Among his recent achievements—at least one being declared hip-hop’s “center of gravity” by The New York Times—the black-Jewish hip-hop artist Drake has won “the right to be emotionally complicated,” writes Times’ music critic Jon Caramanica in a review of Drake’s new album, “Take Care.”
What sets Drake apart from hip-hop’s pseudo-hoodlums is emotionalism in earnest. “Drake is eager to dismantle himself, to show off his corroded insides,” Caramanica observes. “And while he’s a thrilling rapper, on the verge of keeping pace with the genre’s best technicians, he’ll choose feelings over skill almost every time.”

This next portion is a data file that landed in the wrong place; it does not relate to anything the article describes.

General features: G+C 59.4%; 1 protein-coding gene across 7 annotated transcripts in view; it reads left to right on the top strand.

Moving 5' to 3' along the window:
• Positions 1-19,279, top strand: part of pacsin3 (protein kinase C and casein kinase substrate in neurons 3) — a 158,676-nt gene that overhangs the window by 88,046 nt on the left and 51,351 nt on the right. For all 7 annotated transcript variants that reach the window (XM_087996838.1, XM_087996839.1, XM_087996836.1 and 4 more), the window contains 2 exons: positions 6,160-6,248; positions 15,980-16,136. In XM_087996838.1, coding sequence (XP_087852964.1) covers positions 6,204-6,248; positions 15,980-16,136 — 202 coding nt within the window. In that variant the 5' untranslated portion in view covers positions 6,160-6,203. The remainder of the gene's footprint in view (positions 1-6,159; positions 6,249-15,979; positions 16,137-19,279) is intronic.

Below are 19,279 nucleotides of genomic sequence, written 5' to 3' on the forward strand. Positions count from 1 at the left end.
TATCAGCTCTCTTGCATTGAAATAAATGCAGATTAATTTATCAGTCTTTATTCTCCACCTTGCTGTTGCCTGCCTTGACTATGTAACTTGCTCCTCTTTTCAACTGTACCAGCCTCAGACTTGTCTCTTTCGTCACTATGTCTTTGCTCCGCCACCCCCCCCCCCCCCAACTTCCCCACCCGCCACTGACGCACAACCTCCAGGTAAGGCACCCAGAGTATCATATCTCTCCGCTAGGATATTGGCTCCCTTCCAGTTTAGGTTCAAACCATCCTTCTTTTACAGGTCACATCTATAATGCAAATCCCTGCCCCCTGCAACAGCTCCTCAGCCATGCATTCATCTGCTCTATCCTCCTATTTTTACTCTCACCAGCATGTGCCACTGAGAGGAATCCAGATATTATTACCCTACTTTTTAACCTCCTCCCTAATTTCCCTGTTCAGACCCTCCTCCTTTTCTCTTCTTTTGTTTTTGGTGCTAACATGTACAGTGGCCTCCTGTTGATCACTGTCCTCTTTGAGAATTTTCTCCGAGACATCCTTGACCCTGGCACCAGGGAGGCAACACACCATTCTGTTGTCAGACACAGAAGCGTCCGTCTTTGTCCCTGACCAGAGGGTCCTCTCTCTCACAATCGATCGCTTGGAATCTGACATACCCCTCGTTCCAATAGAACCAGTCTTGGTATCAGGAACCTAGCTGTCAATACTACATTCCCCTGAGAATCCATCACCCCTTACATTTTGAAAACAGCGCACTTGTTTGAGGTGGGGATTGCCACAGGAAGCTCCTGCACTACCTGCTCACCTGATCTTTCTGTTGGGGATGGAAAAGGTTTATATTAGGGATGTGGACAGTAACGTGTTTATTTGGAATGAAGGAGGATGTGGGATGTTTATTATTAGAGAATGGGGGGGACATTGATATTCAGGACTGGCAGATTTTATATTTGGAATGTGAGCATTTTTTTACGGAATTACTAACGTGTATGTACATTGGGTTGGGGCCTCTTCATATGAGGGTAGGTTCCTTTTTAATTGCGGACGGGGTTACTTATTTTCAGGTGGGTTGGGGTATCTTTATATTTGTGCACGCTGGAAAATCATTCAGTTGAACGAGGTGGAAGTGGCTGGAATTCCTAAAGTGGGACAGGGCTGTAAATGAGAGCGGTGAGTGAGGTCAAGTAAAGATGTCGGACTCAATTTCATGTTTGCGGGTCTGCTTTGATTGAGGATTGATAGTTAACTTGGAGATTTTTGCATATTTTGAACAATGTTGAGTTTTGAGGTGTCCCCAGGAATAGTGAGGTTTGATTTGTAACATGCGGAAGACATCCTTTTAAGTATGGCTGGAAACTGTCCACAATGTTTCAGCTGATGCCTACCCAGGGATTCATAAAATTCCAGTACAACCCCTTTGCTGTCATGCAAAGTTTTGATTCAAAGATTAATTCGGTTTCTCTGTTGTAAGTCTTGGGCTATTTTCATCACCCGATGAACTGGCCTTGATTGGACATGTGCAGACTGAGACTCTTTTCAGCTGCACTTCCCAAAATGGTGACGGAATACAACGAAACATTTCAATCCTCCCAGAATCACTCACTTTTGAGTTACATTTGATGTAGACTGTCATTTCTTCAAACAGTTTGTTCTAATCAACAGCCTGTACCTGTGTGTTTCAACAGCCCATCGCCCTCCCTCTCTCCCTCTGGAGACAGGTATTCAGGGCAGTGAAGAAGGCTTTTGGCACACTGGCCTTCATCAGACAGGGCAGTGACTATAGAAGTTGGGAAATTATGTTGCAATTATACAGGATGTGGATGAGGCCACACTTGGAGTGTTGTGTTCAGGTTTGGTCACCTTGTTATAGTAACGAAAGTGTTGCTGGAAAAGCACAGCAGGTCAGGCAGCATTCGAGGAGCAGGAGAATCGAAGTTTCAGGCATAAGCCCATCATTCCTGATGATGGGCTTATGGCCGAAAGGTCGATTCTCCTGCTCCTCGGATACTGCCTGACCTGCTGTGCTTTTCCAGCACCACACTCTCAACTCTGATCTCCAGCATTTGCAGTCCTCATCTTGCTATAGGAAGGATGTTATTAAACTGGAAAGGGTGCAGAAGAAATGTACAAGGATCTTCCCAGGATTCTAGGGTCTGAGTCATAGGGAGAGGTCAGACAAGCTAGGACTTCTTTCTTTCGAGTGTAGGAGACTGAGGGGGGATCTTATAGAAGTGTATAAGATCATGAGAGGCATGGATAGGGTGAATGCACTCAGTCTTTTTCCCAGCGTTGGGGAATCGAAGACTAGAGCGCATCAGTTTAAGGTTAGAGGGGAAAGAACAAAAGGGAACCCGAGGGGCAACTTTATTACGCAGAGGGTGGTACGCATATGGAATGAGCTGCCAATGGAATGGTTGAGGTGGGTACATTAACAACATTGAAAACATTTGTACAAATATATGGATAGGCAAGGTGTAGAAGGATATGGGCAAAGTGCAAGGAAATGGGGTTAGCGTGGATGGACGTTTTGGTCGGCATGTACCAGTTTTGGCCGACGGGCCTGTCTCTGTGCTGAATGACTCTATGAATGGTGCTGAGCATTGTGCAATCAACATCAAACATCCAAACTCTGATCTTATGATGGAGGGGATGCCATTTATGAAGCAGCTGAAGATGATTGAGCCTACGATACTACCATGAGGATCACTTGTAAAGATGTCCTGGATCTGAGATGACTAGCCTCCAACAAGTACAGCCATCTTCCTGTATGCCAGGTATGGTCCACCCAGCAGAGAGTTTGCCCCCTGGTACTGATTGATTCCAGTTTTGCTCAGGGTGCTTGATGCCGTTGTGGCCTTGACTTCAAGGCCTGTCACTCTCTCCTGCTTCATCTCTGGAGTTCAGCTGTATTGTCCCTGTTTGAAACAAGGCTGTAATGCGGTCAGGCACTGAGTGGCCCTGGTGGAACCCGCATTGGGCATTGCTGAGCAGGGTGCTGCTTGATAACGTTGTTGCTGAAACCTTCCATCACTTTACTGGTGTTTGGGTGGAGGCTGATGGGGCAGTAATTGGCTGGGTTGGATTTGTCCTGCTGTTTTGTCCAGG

Drake knows he has a way with the ladies. One lyric goes: “Girl you ain’t the only one/That’s trying to be the only one.” But as Caramanica tells it—love, not conquest, is his aim:
No rapper has been as woman focused as Drake since LL Cool J, but seduction is barely a motif for him. He’s past that, on to disloyalty, miscommunication, manipulation. He lives in a world where complete trust isn’t possible and believes the only woman right for him is a scarred one.
Too bad Caramanica doesn’t get a cut, because that last line just sold a few thousand more albums.